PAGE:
You might struggle to find a shoulder joint of venison on supermarket shelves but you should be able to request one from your local butcher. Doing so is well worth the effort: venison shoulder makes a delicious Sunday roast and the meat can be used in a wide variety of tasty pies and casseroles. However, this joint contains very little fat and it can easily dry out when cooked at a high temperature. It therefore benefits from cooking sous vide, since this method uses a very low temperature and locks in moisture.
- 1 venison shoulder weighing approximately 1.5kg
- 15g of rock salt
- 1 sprig of thyme, finely chopped
- 1 sprig of rosemary, finely chopped
- 1 clove of garlic, finely chopped
- 50ml of vegetable oil
- Mix together the chopped herbs, the garlic and the salt and massage into the venison shoulder. Set aside for 6 hours to cure.
- While the venison is curing, preheat the water bath to a temperature of 85⁰C.
- Wipe the venison all over with kitchen paper to brush off any excess salt, then seal the joint inside a large vacuum bag with the vegetable oil.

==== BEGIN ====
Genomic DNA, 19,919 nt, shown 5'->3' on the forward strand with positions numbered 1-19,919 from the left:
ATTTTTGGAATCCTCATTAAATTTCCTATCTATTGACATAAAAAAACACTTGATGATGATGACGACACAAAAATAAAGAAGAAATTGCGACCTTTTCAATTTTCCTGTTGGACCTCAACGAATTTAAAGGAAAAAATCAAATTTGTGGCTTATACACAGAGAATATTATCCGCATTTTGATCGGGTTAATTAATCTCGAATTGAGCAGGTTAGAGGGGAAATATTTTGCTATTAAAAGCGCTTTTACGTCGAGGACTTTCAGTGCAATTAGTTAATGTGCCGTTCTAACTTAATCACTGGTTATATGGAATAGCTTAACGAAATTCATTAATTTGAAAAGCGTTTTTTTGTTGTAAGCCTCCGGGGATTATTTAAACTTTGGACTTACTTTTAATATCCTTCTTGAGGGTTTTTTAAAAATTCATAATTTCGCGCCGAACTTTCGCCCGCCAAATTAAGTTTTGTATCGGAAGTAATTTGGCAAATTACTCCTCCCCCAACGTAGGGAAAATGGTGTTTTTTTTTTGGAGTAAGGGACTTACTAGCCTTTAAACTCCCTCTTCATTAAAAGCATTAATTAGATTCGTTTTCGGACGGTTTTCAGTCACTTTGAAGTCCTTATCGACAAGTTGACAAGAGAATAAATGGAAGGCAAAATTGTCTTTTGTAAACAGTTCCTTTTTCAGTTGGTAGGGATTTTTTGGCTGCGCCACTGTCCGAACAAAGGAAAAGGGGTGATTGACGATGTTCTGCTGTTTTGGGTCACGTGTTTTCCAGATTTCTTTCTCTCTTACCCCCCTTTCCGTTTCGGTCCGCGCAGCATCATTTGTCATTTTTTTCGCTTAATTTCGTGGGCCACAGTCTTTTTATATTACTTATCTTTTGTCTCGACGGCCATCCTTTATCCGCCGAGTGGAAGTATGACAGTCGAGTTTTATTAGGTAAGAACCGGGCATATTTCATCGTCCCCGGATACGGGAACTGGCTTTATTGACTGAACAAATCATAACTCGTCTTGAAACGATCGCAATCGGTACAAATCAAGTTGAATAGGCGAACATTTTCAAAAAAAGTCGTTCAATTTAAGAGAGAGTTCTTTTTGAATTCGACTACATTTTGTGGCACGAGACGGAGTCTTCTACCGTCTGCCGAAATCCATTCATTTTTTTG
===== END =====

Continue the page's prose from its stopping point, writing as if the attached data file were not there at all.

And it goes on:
- Place the bag in the water bath and leave to cook for 8 hours.
- Remove the joint from the vacuum bag, quickly fry in a hot pan and serve. Alternatively, strip the meat from the bone for use in another dish, such as a pie or casserole.
To enhance the depth of flavour in the meat, place the cured raw joint in a hot pan and sear on all sides, then seal it inside the vacuum bag with the oil plus 50ml of reduced red wine and 100ml of beef or veal stock.
You could also try adding different herbs and spices to the salt rub. Juniper, star anise and bay leaf would all work well.
Use your sous-vide venison shoulder to make a hearty main for a winter weekend. You might like to try the Galvin brothers’ Daube of venison with quince and chestnuts or James Mackenzie’s Venison and juniper suet pudding with chanterelle mushrooms.
Recipe courtesy of www.greatbritishchefs.com